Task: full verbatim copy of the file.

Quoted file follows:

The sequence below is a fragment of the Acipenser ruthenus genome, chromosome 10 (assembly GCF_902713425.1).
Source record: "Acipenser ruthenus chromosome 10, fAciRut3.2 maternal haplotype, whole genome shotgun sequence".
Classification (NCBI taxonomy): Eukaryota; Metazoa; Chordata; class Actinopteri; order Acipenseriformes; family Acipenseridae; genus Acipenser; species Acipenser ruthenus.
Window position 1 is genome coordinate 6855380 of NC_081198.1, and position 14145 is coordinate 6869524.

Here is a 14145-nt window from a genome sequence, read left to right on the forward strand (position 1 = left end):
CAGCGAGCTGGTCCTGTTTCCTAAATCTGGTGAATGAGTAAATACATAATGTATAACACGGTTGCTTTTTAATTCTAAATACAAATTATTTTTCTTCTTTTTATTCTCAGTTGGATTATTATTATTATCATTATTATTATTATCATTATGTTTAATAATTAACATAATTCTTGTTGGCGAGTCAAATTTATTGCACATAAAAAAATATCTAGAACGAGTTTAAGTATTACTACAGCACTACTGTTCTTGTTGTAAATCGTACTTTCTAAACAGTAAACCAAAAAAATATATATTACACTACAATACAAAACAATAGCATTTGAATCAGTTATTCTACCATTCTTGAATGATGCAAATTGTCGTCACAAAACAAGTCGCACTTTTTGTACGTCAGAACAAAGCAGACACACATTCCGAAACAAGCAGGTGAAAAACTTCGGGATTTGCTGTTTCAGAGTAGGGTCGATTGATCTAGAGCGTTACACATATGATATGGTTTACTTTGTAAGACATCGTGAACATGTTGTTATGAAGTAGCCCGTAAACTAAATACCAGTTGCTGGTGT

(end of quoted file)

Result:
The sequence below is a fragment of the Acipenser ruthenus genome, chromosome 10 (assembly GCF_902713425.1).
Source record: "Acipenser ruthenus chromosome 10, fAciRut3.2 maternal haplotype, whole genome shotgun sequence".
Classification (NCBI taxonomy): Eukaryota; Metazoa; Chordata; class Actinopteri; order Acipenseriformes; family Acipenseridae; genus Acipenser; species Acipenser ruthenus.
Window position 1 is genome coordinate 6855380 of NC_081198.1, and position 14145 is coordinate 6869524.

Here is a 14145-nt window from a genome sequence, read left to right on the forward strand (position 1 = left end):
CAGCGAGCTGGTCCTGTTTCCTAAATCTGGTGAATGAGTAAATACATAATGTATAACACGGTTGCTTTTTAATTCTAAATACAAATTATTTTTCTTCTTTTTATTCTCAGTTGGATTATTATTATTATCATTATTATTATTATCATTATGTTTAATAATTAACATAATTCTTGTTGGCGAGTCAAATTTATTGCACATAAAAAAATATCTAGAACGAGTTTAAGTATTACTACAGCACTACTGTTCTTGTTGTAAATCGTACTTTCTAAACAGTAAACCAAAAAAATATATATTACACTACAATACAAAACAATAGCATTTGAATCAGTTATTCTACCATTCTTGAATGATGCAAATTGTCGTCACAAAACAAGTCGCACTTTTTGTACGTCAGAACAAAGCAGACACACATTCCGAAACAAGCAGGTGAAAAACTTCGGGATTTGCTGTTTCAGAGTAGGGTCGATTGATCTAGAGCGTTACACATATGATATGGTTTACTTTGTAAGACATCGTGAACATGTTGTTATGAAGTAGCCCGTAAACTAAATACCAGTTGCTGGTGT